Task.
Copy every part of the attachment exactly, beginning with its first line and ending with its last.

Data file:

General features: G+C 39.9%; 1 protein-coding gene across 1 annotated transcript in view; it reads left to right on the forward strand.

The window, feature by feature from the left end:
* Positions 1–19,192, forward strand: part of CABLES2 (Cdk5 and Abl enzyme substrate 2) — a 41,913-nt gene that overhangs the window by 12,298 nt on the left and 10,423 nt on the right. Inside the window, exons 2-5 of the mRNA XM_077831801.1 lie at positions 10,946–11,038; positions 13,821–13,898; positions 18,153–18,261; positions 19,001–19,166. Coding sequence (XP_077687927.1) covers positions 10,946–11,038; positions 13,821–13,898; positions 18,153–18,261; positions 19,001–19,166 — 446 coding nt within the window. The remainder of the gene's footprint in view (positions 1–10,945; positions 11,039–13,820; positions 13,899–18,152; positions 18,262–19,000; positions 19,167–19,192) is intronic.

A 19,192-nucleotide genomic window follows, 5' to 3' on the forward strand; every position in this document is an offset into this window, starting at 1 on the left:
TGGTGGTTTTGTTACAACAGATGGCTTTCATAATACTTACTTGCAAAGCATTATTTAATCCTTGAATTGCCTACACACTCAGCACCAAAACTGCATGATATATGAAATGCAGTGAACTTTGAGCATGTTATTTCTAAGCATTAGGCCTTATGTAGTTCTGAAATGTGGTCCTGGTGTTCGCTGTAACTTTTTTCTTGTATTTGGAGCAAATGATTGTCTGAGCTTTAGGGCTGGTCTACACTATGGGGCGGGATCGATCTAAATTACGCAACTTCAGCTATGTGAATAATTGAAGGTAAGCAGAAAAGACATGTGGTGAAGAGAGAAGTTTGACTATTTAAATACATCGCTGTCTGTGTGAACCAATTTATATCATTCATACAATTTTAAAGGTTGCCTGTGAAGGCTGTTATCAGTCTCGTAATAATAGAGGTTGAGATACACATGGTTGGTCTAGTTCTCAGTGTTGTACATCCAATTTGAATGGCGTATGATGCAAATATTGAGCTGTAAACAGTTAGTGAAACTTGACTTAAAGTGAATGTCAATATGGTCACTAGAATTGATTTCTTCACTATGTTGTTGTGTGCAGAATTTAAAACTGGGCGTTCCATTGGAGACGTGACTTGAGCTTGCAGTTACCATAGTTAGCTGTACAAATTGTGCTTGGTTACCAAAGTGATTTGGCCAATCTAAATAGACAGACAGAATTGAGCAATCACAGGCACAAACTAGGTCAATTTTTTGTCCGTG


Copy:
General features: G+C 39.9%; 1 protein-coding gene across 1 annotated transcript in view; it reads left to right on the forward strand.

The window, feature by feature from the left end:
* Positions 1–19,192, forward strand: part of CABLES2 (Cdk5 and Abl enzyme substrate 2) — a 41,913-nt gene that overhangs the window by 12,298 nt on the left and 10,423 nt on the right. Inside the window, exons 2-5 of the mRNA XM_077831801.1 lie at positions 10,946–11,038; positions 13,821–13,898; positions 18,153–18,261; positions 19,001–19,166. Coding sequence (XP_077687927.1) covers positions 10,946–11,038; positions 13,821–13,898; positions 18,153–18,261; positions 19,001–19,166 — 446 coding nt within the window. The remainder of the gene's footprint in view (positions 1–10,945; positions 11,039–13,820; positions 13,899–18,152; positions 18,262–19,000; positions 19,167–19,192) is intronic.

A 19,192-nucleotide genomic window follows, 5' to 3' on the forward strand; every position in this document is an offset into this window, starting at 1 on the left:
TGGTGGTTTTGTTACAACAGATGGCTTTCATAATACTTACTTGCAAAGCATTATTTAATCCTTGAATTGCCTACACACTCAGCACCAAAACTGCATGATATATGAAATGCAGTGAACTTTGAGCATGTTATTTCTAAGCATTAGGCCTTATGTAGTTCTGAAATGTGGTCCTGGTGTTCGCTGTAACTTTTTTCTTGTATTTGGAGCAAATGATTGTCTGAGCTTTAGGGCTGGTCTACACTATGGGGCGGGATCGATCTAAATTACGCAACTTCAGCTATGTGAATAATTGAAGGTAAGCAGAAAAGACATGTGGTGAAGAGAGAAGTTTGACTATTTAAATACATCGCTGTCTGTGTGAACCAATTTATATCATTCATACAATTTTAAAGGTTGCCTGTGAAGGCTGTTATCAGTCTCGTAATAATAGAGGTTGAGATACACATGGTTGGTCTAGTTCTCAGTGTTGTACATCCAATTTGAATGGCGTATGATGCAAATATTGAGCTGTAAACAGTTAGTGAAACTTGACTTAAAGTGAATGTCAATATGGTCACTAGAATTGATTTCTTCACTATGTTGTTGTGTGCAGAATTTAAAACTGGGCGTTCCATTGGAGACGTGACTTGAGCTTGCAGTTACCATAGTTAGCTGTACAAATTGTGCTTGGTTACCAAAGTGATTTGGCCAATCTAAATAGACAGACAGAATTGAGCAATCACAGGCACAAACTAGGTCAATTTTTTGTCCGTG